The flight crew of the Delta Air Lines plane that crashed in a thunderstorm near Dallas last month was critical of an air traffic controller’s performance, transcripts of the cockpit conversation released today showed.
A total of 136 people were killed in the crash of Flight 191.
The National Transportation Safety Board released the conversations recorded by the jumbo jet’s cockpit voice recorder moments before the plane crashed in what one voice described as weather resembling a tornado.
One crew member’s voice on the tape said of an air traffic controller, “He’s sleeping. Get him out of bed.”
Moments later the same crew member, thought to be the captain, said, “Getting kind of hot in the oven with this controller. See--that’s what the lack of experience does.”
Second Aware of Weather
The cockpit voice recorder of a second Delta aircraft that landed safely just before the doomed Delta crashed Aug. 2 indicated that the other plane’s flight crew was aware of the weather problems.
The first aircraft’s recorder picked up a conversation in which one crew member said the weather “looks like a tornado or something. I’ve never seen anything like it.”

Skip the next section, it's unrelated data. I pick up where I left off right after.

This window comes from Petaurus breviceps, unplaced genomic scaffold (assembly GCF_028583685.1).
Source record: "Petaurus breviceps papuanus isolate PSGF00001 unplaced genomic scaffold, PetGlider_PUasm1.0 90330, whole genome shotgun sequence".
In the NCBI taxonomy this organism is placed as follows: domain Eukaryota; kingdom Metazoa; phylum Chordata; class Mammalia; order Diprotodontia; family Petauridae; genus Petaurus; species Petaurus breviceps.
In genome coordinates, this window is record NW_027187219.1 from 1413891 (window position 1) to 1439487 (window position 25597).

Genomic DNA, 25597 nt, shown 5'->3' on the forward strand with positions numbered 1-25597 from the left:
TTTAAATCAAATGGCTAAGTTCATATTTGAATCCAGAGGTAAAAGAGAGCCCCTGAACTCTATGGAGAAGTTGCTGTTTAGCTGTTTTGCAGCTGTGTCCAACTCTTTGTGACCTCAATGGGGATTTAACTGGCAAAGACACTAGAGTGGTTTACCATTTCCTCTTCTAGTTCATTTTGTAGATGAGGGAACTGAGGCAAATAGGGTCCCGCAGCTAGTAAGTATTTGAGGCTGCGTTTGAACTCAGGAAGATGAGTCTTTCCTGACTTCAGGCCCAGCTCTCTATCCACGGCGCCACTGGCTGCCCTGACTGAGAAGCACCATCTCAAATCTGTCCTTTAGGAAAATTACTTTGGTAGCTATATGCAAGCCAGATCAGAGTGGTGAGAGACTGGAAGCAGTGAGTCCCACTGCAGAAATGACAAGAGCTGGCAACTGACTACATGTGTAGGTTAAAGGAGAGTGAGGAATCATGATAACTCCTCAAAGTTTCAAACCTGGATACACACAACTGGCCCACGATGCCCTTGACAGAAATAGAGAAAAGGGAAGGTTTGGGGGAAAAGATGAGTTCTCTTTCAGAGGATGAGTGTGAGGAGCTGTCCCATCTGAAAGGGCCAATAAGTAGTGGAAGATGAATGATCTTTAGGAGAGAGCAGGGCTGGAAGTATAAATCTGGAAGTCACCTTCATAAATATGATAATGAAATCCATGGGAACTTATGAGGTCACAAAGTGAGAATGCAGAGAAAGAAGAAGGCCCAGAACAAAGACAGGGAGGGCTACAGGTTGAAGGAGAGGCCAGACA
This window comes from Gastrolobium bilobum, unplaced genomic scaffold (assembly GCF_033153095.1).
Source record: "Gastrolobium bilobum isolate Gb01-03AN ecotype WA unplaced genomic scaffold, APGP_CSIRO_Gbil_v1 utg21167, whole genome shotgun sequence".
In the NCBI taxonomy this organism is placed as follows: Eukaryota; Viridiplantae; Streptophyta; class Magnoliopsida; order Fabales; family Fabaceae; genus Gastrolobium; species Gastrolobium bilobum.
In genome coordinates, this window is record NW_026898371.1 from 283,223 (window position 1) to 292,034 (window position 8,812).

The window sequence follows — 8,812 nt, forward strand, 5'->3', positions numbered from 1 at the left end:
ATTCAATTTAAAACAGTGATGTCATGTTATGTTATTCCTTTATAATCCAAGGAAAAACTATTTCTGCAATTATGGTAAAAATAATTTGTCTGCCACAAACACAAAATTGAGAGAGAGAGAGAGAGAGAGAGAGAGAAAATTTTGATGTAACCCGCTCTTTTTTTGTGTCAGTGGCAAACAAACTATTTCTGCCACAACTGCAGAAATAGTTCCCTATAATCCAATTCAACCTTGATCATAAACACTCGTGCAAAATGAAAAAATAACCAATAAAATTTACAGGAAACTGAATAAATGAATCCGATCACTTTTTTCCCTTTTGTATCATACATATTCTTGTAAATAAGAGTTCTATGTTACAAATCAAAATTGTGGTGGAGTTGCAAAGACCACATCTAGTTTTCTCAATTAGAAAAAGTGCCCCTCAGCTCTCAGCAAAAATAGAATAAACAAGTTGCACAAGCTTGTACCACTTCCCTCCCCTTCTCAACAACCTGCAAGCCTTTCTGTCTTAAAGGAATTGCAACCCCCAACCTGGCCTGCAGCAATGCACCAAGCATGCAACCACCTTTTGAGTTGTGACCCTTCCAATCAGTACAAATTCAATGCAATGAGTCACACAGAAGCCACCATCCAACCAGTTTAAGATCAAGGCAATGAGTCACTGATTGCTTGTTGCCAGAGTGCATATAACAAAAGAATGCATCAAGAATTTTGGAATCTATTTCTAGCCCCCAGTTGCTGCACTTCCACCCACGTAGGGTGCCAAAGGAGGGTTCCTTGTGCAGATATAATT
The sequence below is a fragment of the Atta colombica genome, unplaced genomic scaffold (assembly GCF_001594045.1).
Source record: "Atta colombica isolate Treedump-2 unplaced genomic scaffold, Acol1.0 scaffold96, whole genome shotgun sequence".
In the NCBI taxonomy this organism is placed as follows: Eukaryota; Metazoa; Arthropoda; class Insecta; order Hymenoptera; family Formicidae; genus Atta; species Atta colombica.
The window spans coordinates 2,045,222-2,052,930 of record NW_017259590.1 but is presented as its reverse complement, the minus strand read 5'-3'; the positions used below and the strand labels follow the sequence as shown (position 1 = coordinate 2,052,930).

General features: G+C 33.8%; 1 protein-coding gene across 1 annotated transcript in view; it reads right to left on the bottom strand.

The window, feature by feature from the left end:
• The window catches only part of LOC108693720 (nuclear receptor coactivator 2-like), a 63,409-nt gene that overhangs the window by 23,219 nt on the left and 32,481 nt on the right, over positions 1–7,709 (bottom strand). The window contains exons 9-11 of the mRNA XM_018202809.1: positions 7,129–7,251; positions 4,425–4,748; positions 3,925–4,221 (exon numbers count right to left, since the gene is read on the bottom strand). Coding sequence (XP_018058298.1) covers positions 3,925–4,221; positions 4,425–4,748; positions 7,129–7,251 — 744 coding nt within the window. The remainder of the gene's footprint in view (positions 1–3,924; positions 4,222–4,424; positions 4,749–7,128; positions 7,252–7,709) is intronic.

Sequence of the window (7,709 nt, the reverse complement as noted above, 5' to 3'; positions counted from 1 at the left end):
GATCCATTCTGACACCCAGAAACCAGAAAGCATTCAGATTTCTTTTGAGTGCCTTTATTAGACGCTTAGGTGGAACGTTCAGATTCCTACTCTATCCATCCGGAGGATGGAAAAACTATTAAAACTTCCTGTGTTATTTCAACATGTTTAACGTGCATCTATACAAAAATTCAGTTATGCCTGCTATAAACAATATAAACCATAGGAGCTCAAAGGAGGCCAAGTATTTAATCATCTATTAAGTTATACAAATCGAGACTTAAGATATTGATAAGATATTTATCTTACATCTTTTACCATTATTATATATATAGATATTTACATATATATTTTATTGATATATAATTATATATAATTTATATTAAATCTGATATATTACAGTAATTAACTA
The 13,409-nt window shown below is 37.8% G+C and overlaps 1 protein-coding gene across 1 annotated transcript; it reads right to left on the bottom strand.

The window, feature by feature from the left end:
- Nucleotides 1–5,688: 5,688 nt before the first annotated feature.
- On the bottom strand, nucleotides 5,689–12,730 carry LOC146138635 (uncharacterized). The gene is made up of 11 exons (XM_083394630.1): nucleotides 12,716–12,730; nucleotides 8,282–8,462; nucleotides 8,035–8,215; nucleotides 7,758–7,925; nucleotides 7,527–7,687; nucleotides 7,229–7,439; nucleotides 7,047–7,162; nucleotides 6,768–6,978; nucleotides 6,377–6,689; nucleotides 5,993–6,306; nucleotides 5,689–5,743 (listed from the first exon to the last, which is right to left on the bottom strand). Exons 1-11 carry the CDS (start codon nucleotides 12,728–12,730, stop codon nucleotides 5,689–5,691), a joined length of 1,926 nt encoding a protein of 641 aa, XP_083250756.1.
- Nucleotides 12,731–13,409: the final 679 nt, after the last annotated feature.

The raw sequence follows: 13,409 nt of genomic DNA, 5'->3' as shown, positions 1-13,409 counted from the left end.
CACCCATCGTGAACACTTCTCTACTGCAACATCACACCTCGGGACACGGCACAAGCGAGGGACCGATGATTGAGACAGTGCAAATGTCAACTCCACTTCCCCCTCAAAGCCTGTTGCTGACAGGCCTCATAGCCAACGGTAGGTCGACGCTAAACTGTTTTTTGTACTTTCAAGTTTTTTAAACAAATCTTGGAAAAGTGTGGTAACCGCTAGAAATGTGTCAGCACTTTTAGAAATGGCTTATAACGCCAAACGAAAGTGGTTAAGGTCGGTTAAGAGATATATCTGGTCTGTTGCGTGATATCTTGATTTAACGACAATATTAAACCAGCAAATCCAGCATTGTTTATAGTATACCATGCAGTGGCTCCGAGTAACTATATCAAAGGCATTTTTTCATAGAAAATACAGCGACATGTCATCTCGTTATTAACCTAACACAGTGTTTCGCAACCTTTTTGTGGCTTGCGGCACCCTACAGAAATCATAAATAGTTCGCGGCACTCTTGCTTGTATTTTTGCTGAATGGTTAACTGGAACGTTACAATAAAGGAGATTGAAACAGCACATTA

Seconds later a voice from the landed Delta said, “An airplane just crashed. Oh, oh. . . . That was a big ball of fire. . . . I think it was Delta.”
The transcripts of the Delta Flight 191 cockpit voice recorder also showed that the crew knew it was in trouble shortly before the crash.
“Push it up. Push it way up,” one of the flight crew members said, calling for more power. “Way up. Way up. Way up.”
Seconds later the plane crashed and the recording ended.
There has been speculation that a violent down draft of air, known as a wind shear, may have caused the crash.
The Federal Aviation Administration earlier released transcripts of conversations between the jet’s crew and air traffic controllers at the airport. The transcripts showed that controllers failed to inform the crew about violent weather in the jet’s flight path.
In the crash, the airliner’s wheels touched down about a mile short of the runway. The plane hopped back into the air, striking a car and killing its occupant, then plowed into a water tank less than half a mile from the runway.
The tail section, the only portion of the jet that remained intact, was moved from the airport last week to rural Denton County. Delta plans to construct a building to house the flame-scarred section until litigation in the case is complete.
Of the 28 crash survivors, two remain hospitalized in Dallas.